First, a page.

Revenge of the Network Interface Cards

By now, network interface cards were supposed to be absorbed into the PC's system board and be about as exciting as a three-prong electrical plug - but they are back with a vengeance. They've got designs on their host systems. Loaded with processing power, memory and a lot of smarts, the humble NIC has morphed into a PCI-pluggable e-commerce appliance and new source of benefits for customers and revenue for vendors.

While servers have grown in power, software typically succeeds in absorbing much of that power. To that, one can add the load of managing sessions from hundreds or even thousands of simultaneous users. The encryption/ decryption associated with some or all of those sessions adds to the workload.

The e-commerce scalability of any physical Web server is limited, thus, by the number of user sessions it can maintain while still responding to each within a reasonable response time. With all the chores vying for CPU and other resources, some hefty, expensive servers can bog down while handling only a relatively small number of users.

Adding another server is an expensive proposition. Outfitted with fault-tolerant I/O, power supplies and so forth, along with one or more high-end processors, a ton of RAM and disk space, these e-commerce machines can soar into the five-figure cost range.

The strategy of the SmartNIC movement is deviously simple: Locate a network function consuming vast quantities of server resources and build a system that intercepts this traffic transparently and off-loads it to a processor resident on the NIC. Doing so unleashes new application processing capabilities in the newly unburdened server and, voila, the machine can handle three or four times the number of users. The legacy server remains doing the job and the expense of adding three or four more servers is spared. You can put a pretty high price tag on a NIC ($15,000) and still find a lot of people happy to pay for it.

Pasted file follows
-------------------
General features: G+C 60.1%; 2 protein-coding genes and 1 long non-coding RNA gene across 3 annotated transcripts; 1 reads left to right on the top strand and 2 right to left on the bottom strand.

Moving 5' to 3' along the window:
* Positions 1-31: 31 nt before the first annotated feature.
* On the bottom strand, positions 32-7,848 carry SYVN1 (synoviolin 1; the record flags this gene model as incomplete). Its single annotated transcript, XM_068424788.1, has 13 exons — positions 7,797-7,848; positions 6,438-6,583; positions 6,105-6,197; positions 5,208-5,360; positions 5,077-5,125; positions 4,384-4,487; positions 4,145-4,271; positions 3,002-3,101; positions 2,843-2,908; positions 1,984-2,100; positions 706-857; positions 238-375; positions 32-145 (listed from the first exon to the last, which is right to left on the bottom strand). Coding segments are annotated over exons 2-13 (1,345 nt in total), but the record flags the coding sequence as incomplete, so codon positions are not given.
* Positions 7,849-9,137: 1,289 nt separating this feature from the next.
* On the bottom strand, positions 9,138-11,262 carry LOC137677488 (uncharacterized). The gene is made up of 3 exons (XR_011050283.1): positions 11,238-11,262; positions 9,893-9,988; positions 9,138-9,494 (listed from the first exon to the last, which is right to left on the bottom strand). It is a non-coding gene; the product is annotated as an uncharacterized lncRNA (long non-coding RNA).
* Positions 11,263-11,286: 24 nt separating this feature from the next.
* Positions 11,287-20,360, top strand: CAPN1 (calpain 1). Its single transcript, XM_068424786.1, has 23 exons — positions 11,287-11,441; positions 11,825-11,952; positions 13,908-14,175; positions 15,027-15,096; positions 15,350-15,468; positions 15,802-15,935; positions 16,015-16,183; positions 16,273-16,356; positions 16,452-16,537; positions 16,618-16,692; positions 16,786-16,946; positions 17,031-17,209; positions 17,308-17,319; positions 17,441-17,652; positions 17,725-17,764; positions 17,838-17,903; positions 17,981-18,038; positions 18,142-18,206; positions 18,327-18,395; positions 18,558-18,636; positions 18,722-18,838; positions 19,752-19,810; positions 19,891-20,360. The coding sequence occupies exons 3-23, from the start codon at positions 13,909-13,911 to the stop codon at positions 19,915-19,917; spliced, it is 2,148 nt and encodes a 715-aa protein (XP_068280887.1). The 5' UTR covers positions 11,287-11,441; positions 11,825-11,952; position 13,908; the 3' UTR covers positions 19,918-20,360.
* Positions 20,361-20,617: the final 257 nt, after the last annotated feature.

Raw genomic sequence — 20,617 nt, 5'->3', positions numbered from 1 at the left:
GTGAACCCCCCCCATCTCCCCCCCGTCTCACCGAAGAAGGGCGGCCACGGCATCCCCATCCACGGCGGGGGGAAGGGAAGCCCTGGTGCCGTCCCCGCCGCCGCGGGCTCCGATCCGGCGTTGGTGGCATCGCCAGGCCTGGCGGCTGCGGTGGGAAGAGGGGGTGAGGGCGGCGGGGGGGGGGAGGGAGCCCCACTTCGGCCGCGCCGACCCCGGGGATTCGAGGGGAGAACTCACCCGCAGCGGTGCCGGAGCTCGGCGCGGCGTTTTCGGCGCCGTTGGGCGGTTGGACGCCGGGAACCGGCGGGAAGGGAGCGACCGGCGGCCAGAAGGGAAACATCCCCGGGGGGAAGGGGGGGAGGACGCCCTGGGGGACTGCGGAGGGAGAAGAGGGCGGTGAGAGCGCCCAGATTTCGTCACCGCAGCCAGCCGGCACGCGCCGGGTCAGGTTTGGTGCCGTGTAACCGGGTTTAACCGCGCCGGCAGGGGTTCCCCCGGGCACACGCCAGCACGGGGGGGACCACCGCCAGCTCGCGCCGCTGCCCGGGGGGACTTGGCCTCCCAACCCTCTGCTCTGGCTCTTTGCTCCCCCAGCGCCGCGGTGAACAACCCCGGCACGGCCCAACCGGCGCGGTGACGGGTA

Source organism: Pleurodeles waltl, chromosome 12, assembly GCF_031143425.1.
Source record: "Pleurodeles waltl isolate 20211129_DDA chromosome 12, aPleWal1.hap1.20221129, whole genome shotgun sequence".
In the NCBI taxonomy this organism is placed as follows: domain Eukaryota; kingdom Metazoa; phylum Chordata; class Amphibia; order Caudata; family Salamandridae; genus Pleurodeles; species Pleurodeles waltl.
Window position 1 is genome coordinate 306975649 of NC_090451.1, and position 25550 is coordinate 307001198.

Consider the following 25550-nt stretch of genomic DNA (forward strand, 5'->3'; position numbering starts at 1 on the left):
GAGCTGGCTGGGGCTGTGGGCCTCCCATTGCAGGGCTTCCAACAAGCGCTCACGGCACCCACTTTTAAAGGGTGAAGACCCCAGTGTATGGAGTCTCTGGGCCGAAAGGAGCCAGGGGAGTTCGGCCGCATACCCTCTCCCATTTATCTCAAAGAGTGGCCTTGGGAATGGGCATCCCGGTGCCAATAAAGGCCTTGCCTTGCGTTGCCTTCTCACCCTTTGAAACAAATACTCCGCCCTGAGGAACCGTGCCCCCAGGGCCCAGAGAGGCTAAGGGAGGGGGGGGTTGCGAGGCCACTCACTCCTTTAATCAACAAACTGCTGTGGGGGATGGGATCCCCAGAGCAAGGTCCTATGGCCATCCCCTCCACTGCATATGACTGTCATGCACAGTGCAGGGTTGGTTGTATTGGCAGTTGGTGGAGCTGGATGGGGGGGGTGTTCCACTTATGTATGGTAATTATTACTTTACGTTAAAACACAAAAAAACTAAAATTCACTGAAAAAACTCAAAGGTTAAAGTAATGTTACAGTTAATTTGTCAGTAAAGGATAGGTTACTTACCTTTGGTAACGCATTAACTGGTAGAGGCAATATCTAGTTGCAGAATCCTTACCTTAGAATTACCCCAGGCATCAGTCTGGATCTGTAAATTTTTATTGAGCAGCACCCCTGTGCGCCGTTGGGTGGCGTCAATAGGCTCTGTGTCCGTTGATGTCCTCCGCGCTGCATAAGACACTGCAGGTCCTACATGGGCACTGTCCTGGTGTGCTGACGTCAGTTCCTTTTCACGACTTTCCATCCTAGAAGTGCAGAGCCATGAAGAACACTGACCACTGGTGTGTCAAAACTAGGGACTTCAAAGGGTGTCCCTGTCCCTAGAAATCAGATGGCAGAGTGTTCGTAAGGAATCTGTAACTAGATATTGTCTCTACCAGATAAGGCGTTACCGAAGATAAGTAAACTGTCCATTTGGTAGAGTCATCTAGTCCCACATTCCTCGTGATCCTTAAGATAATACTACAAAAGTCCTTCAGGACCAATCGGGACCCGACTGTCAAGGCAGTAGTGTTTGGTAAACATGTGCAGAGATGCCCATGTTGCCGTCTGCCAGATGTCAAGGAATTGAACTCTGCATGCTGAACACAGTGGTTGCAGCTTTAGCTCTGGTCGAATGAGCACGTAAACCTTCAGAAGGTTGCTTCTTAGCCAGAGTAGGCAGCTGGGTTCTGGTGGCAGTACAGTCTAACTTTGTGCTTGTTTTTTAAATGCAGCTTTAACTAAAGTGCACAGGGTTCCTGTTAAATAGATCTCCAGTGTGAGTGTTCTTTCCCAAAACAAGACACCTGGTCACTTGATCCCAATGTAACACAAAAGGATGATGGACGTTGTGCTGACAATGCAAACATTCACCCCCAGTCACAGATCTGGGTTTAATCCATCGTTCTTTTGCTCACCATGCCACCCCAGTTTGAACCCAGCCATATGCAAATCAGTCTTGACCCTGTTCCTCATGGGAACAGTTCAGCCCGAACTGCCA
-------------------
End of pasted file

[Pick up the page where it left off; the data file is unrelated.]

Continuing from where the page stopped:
3Com added a 3XP onboard processor to its EtherLink 10/100 PCI NIC some time ago. Its job is to handle some of the network tasks that otherwise would be pushed up to the server processor. Most significant, though, is its support for IPSecurity (IPSec) encryption/decryption functions. Tests of software-based IPSec encrypt/ decrypt illustrate the performance hit that the systems take. The 3Com offering handles it at the card level.

Intel takes a different approach, embedding a full-blown network processor as a PCI plug-in. Here, more intense applications such as firewalls can be processed at the hardware level.

Alacritech takes the server's TCP stack and implements it in hardware, which provides speedier TCP response and frees up server processing.

Akamba, goes even higher. It intercepts and handles the HTTP traffic that is part and parcel of every Web interaction -- with dramatic effect as well.

This story, "Revenge of the Network Interface Cards" was originally published by Network World.

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